“I’m trying to meditate one day but urgent thoughts keep intruding. Don’t forget to take cupcakes to school! I have to prepare for my presentation for the wellness conference! Is that lunch with the other moms tomorrow or next week? My to-do list is stampeding through my mind, trampling any chance of tranquility. I feel overwhelmed, yes, but there’s more: I feel…guilty. Guilty that I’m taking on too much, guilty that I’m not doing anything well, guilty that I’m giving short shrift to my kids, my husband, my job. And what about you, Mallika? a quiet voice asks. How are you shortchanging yourself?”
Living with Intent is a chronicle of Mallika Chopra’s search to find more meaning, joy, and balance in life. She hopes that by telling her story, she can inspire others with her own successes (and failures) as well as share some of the wisdom she has gathered from friends, experts, and family along the way—people like her dad, Deepak, as well as Eckhart Tolle, Marianne Williamson, Arianna Huffington, Andrew Weil, and Dan Siegel. She also provides a practical road map for how we can all move from thought to action to outcome. Each chapter is devoted to one step on her journey and another piece of her INTENT action plan: Incubate, Notice, Trust, Express, Nurture, and Take Action. Chopra’s insights and advice will help us all come closer to fully living the lives we truly intend.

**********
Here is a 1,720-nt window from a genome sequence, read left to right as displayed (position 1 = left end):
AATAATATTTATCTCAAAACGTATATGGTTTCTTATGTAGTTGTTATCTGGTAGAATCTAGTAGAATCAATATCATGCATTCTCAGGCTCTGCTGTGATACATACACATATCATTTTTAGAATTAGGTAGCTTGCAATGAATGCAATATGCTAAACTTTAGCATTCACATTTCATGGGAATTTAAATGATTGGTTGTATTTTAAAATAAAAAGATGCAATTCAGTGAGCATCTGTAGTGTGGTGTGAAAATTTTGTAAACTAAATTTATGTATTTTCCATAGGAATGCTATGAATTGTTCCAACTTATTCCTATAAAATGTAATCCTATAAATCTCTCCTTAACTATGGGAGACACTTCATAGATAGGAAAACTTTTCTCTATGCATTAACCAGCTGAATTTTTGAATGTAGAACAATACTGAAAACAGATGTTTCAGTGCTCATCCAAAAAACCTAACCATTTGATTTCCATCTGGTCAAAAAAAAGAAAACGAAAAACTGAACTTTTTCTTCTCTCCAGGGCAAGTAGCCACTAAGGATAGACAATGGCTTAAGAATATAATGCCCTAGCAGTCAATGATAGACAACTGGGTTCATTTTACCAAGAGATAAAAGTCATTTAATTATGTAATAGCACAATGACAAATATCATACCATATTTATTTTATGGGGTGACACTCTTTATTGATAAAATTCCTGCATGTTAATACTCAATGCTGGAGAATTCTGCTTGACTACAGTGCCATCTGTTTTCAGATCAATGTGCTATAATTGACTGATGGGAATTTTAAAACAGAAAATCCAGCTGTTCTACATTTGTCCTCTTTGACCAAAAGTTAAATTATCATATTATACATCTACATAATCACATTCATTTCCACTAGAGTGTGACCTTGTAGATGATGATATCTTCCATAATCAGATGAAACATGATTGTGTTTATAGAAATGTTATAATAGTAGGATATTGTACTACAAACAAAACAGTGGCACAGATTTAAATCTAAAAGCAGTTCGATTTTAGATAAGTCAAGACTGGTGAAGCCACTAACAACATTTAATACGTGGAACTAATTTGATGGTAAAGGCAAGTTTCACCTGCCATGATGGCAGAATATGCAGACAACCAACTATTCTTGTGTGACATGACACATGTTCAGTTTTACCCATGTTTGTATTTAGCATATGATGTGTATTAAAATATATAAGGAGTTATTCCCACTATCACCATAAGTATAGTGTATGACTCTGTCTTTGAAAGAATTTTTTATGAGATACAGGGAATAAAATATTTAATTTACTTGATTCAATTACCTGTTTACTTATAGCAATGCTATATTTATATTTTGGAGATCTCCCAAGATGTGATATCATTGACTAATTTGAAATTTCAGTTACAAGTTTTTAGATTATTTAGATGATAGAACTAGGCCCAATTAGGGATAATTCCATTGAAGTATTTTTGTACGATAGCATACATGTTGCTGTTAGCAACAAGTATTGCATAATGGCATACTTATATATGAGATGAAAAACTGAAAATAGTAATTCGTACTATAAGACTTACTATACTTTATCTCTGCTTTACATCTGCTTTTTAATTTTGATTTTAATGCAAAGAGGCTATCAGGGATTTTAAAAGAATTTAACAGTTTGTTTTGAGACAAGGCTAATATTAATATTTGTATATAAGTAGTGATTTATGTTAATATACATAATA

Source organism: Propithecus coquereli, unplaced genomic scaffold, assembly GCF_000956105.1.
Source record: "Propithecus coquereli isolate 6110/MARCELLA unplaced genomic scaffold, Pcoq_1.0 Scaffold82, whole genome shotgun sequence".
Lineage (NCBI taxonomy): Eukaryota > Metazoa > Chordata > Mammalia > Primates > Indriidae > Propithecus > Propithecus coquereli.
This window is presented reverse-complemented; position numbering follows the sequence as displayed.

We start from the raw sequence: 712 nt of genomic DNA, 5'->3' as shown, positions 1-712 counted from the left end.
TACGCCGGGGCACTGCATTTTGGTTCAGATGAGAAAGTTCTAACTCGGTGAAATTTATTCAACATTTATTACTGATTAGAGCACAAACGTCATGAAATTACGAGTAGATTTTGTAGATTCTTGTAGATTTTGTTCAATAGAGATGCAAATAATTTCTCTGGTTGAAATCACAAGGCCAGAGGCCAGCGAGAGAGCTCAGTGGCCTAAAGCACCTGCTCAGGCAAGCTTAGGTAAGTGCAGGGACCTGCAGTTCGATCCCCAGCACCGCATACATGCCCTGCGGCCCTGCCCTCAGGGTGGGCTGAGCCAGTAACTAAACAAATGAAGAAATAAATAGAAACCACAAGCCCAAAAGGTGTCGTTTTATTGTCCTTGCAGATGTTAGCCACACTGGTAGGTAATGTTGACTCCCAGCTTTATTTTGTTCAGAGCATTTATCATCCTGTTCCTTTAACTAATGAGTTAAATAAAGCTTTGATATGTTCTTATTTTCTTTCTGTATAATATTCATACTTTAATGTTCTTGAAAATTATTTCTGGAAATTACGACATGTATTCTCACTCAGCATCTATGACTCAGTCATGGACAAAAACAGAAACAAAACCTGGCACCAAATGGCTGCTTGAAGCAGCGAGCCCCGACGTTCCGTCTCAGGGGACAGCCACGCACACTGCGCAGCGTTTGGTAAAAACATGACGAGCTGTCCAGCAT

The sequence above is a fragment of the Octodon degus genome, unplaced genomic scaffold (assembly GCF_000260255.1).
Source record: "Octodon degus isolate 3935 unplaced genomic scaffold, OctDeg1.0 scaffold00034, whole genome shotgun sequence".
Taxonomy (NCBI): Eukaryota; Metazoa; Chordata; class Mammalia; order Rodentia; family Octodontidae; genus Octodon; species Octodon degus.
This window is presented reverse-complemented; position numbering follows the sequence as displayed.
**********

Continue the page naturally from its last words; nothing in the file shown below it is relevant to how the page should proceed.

In this self-help memoir, Chopra (100 Promises To My Baby) chronicles her year-long exploration of intent namely, the intention to live a more meaningful life. Intent here also refers to her website (intent.com) and blog (intentblog.com), and as an acronym for "incubate, notice, trust, express, nurture, and take action," the stages of her journey. She devotes a chapter with reflections and practices to the lessons of each step, along with a "cheat sheet," journal pages, and graphic organizers. She also includes words of wisdom from famous healers including Eckhart Tolle, Marianne Williamson, and Deepak Chopra (her father). Despite Chopra's family fame, she comes across as a relatable working mom, forever pulled in several directions at once and feeling "guilty about giving something short shrift." Readers will probably welcome the news that even she struggles to integrate meditation, healthy eating, and regular exercise into her routines. The underlying question plaguing her is also familiar: how to balance personal desires against family and cultural pressure to "fulfill larger-than-life intents." There's nothing groundbreaking in Chopra's memoir, but it's enjoyable all the same.